Data by type of work
Our casino employment findings come predominantly from the US. It’s Vegas that has to be the aim for any aspiring dealer, so get used to thinking in dollars when it comes to employment in a casino. The salaries we’ve quoted come from a range of job sites so, while there will be variance, our data is currently accurate.
Casino Employment Opportunities by Highest to Lowest Paid
It is understandable that the salary on offer will be a major consideration when looking for employment in a casino. To help you compare the range of salaries expected in different casino jobs, we’ve ordered them from highest to lowest paid.
General Manager / Owner
Waiters and waitresses
The position of casino owner is predictably the one that leads the way. It will likely take years of experience and effort, plus a fair amount of business nous and acumen, to reach this level and there are only a few casino employment opportunities available at this level. Still, there is no harm in being ambitious and the potential financial rewards are evident.
At the opposite end of the scale are dealers for poker, roulette and blackjack. There will be a far greater quantity of casino jobs at this level. Do consider that the wage quoted does not factor in tips that you may receive while at the table, so there is certainly the opportunity to increase the amount you’ll receive to a more attractive figure. There is also a unique buzz associated with real money casino tables that cannot easily be translated into a numerical value.
Comparing Casino Employment by Gender
We have already seen that there is a real range of casino job opportunities for every type of person. However digging deeper reveals some stark differences when it comes to gender. Technicians and casino investigator roles have tended to be male dominated, with approximately 80% of jobs in these areas occupied by men. By contrast, over three quarters of the waiters in casinos were found to be female.
These findings shouldn’t be seen as off putting if you’re attracted to a casino job where you’d be in the minority. Most casinos would be delighted to balance up the numbers somewhat and so the opportunity of breaking into the respective areas may in fact be far higher than it appears.
Reporting Flowchart for Casino Jobs
The reporting lines can at times be blurry in any large organization. The CEO has ultimate responsibility but each individual casino can have its own variation on the exact structure beyond that. Our flowchart tries to iron out any confusion to help you can track the path to the casino job of your choice.
Certification and Licensing for Working in a Casino
Before seeking casino employment, the majority of those becoming casino dealers are expected to have a high school diploma or GED. As long as they possess that educational background, the next step should be attending a dealer school which typically stretches over a two or three month period. The Casino Institute and The Casino Gaming School of Nevada are two of the better known dealer schools to offer training ahead of casino employment.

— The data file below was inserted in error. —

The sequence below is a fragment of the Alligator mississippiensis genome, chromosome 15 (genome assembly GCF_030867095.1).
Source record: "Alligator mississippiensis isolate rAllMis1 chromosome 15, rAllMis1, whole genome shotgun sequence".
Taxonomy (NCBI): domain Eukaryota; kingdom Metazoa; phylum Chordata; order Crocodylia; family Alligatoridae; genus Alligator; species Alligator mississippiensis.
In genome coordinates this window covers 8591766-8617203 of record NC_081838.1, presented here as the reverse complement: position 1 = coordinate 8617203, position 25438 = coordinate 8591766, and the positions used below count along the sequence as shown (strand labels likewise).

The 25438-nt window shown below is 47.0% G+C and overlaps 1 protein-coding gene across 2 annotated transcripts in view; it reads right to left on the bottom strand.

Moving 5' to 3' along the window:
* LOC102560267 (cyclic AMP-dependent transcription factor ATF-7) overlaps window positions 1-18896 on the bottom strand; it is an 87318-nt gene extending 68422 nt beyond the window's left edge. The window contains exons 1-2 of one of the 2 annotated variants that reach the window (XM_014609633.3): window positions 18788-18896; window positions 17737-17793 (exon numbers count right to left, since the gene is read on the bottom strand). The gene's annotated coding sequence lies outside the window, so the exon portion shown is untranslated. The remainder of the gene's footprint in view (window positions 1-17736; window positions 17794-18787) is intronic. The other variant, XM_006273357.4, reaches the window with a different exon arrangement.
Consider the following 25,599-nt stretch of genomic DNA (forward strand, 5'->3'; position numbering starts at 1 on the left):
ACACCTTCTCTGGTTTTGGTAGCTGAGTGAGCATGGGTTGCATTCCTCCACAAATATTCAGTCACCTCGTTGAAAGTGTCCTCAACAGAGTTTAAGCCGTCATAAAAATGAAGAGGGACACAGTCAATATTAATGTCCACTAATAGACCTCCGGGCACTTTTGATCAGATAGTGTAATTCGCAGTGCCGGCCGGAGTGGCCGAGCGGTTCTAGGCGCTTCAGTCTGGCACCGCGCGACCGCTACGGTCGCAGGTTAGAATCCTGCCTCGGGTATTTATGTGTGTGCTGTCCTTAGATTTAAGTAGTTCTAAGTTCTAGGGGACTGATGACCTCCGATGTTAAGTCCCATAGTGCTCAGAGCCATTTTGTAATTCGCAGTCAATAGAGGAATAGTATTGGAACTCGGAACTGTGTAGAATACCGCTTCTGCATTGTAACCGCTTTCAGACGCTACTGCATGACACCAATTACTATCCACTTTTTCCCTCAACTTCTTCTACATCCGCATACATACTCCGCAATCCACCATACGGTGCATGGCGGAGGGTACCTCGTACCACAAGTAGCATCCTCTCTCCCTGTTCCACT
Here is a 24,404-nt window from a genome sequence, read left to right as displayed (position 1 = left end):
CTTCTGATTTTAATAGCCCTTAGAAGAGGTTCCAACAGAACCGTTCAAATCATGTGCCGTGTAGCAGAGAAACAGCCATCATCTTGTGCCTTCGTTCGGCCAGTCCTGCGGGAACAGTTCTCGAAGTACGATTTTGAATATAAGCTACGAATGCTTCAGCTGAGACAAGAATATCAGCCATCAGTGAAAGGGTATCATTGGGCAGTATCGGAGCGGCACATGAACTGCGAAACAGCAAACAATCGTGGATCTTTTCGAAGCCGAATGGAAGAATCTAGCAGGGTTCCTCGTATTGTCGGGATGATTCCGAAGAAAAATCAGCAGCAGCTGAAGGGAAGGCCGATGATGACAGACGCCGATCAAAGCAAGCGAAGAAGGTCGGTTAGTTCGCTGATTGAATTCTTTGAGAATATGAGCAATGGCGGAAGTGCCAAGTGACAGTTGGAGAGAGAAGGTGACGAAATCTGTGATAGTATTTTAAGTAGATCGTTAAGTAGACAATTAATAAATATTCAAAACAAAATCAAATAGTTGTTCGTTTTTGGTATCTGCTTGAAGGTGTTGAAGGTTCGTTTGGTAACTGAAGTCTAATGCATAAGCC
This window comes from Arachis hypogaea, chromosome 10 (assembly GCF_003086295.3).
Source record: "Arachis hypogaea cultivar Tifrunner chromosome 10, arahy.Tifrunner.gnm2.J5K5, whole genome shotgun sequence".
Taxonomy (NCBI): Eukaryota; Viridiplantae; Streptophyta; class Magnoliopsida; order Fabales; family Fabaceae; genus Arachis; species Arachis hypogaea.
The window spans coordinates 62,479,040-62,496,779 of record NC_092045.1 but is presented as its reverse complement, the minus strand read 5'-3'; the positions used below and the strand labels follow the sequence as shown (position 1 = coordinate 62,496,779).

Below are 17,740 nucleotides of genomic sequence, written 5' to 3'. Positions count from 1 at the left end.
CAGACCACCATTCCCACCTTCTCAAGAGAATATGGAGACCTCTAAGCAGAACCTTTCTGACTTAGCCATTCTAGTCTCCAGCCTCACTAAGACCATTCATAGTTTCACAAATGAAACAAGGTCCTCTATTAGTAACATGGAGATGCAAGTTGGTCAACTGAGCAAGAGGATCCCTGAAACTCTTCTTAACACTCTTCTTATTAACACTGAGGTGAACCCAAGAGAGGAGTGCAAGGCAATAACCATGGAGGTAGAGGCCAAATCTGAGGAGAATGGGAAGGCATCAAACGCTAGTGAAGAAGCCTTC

It is necessary to have a Casino Key Employee License if your casino employment involves certain levels of responsibility and decision making. Pit bosses and most managerial roles are included, although non-managerial jobs which aren’t directly involved with gaming activity will not necessarily require a license.
Each country will have its own intricacies though. A personal functional license (PFL) is necessary before you’re able to work in the UK on most casino jobs, from a croupier up to a pit boss or gaming supervisor.
The initial cost for issuing a Casino Key Employee License is $750 which covers the application fee. Costs can rise depending bespoke expenses but the total free is limited to $4,000.
Should you be pursuing a PFL in the UK, the course would cost you $200-250 at the time of writing.
The answer is a resounding yes in both cases. To become a casino dealer you must not have any felonies and must pass a pre-employment drugs test. Given your day-to-day employment in a casino will involve exposure to significant amounts of money, it should not come as a surprise to learn that prospective dealers should also have no theft-related misdemeanours on their records.
In addition to the knowledge and formal training that is necessary, casinos will also want their dealers to possess certain transferable skills. These are best tested as part of an audition process. A certain level of communicational ability and customer skills are a necessity, whilst more job-specific talents such as knowledge of game rules and an ability to shuffle cards can also be expected to be looked at.
It also goes without saying that a flexible attitude to shift work is crucial. The busiest times for casinos are undoubtedly evenings and weekends, so you should be willing to adapt your lifestyle to fit this working pattern.